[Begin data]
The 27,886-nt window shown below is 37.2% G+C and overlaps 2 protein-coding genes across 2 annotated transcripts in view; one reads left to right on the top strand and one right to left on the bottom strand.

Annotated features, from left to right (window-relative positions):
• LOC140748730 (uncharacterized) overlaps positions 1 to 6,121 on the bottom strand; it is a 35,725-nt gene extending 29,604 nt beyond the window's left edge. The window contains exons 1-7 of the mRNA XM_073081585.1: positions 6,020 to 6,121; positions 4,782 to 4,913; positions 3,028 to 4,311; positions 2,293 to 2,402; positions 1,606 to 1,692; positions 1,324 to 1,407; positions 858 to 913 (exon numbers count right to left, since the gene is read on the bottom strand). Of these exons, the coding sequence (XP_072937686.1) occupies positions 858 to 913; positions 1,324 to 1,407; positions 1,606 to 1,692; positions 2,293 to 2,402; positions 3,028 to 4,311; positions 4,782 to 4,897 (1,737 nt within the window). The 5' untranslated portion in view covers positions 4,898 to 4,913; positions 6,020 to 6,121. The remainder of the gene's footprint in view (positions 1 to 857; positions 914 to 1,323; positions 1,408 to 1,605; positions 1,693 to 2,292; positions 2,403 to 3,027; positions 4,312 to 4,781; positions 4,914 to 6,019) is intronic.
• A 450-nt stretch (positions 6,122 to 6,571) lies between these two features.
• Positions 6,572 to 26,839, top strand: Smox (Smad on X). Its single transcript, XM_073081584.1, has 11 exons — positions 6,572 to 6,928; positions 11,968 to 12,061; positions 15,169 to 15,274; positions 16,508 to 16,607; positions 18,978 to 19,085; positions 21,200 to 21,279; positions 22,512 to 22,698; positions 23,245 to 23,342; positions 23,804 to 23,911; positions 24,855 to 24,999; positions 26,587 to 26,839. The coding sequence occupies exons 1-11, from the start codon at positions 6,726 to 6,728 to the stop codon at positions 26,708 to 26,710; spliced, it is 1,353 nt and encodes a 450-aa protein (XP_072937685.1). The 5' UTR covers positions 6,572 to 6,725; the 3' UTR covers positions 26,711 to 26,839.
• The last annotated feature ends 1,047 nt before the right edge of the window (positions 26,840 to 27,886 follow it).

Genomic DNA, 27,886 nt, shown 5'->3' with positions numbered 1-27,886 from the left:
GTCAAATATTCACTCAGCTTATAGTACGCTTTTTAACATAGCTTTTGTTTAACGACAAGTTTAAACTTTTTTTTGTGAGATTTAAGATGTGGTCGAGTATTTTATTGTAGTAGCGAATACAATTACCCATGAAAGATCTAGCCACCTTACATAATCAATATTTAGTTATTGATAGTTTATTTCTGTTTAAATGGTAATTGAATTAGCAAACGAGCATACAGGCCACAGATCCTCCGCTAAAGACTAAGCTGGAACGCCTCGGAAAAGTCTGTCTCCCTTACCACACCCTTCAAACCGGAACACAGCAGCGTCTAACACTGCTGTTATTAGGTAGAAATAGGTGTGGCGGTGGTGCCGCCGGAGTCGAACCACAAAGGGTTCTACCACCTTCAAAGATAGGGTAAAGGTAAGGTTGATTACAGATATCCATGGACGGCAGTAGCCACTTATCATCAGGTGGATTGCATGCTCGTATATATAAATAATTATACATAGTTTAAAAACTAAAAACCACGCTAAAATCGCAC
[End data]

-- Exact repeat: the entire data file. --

The 27,886-nt window shown below is 37.2% G+C and overlaps 2 protein-coding genes across 2 annotated transcripts in view; one reads left to right on the top strand and one right to left on the bottom strand.

Annotated features, from left to right (window-relative positions):
• LOC140748730 (uncharacterized) overlaps positions 1 to 6,121 on the bottom strand; it is a 35,725-nt gene extending 29,604 nt beyond the window's left edge. The window contains exons 1-7 of the mRNA XM_073081585.1: positions 6,020 to 6,121; positions 4,782 to 4,913; positions 3,028 to 4,311; positions 2,293 to 2,402; positions 1,606 to 1,692; positions 1,324 to 1,407; positions 858 to 913 (exon numbers count right to left, since the gene is read on the bottom strand). Of these exons, the coding sequence (XP_072937686.1) occupies positions 858 to 913; positions 1,324 to 1,407; positions 1,606 to 1,692; positions 2,293 to 2,402; positions 3,028 to 4,311; positions 4,782 to 4,897 (1,737 nt within the window). The 5' untranslated portion in view covers positions 4,898 to 4,913; positions 6,020 to 6,121. The remainder of the gene's footprint in view (positions 1 to 857; positions 914 to 1,323; positions 1,408 to 1,605; positions 1,693 to 2,292; positions 2,403 to 3,027; positions 4,312 to 4,781; positions 4,914 to 6,019) is intronic.
• A 450-nt stretch (positions 6,122 to 6,571) lies between these two features.
• Positions 6,572 to 26,839, top strand: Smox (Smad on X). Its single transcript, XM_073081584.1, has 11 exons — positions 6,572 to 6,928; positions 11,968 to 12,061; positions 15,169 to 15,274; positions 16,508 to 16,607; positions 18,978 to 19,085; positions 21,200 to 21,279; positions 22,512 to 22,698; positions 23,245 to 23,342; positions 23,804 to 23,911; positions 24,855 to 24,999; positions 26,587 to 26,839. The coding sequence occupies exons 1-11, from the start codon at positions 6,726 to 6,728 to the stop codon at positions 26,708 to 26,710; spliced, it is 1,353 nt and encodes a 450-aa protein (XP_072937685.1). The 5' UTR covers positions 6,572 to 6,725; the 3' UTR covers positions 26,711 to 26,839.
• The last annotated feature ends 1,047 nt before the right edge of the window (positions 26,840 to 27,886 follow it).

Genomic DNA, 27,886 nt, shown 5'->3' with positions numbered 1-27,886 from the left:
GTCAAATATTCACTCAGCTTATAGTACGCTTTTTAACATAGCTTTTGTTTAACGACAAGTTTAAACTTTTTTTTGTGAGATTTAAGATGTGGTCGAGTATTTTATTGTAGTAGCGAATACAATTACCCATGAAAGATCTAGCCACCTTACATAATCAATATTTAGTTATTGATAGTTTATTTCTGTTTAAATGGTAATTGAATTAGCAAACGAGCATACAGGCCACAGATCCTCCGCTAAAGACTAAGCTGGAACGCCTCGGAAAAGTCTGTCTCCCTTACCACACCCTTCAAACCGGAACACAGCAGCGTCTAACACTGCTGTTATTAGGTAGAAATAGGTGTGGCGGTGGTGCCGCCGGAGTCGAACCACAAAGGGTTCTACCACCTTCAAAGATAGGGTAAAGGTAAGGTTGATTACAGATATCCATGGACGGCAGTAGCCACTTATCATCAGGTGGATTGCATGCTCGTATATATAAATAATTATACATAGTTTAAAAACTAAAAACCACGCTAAAATCGCAC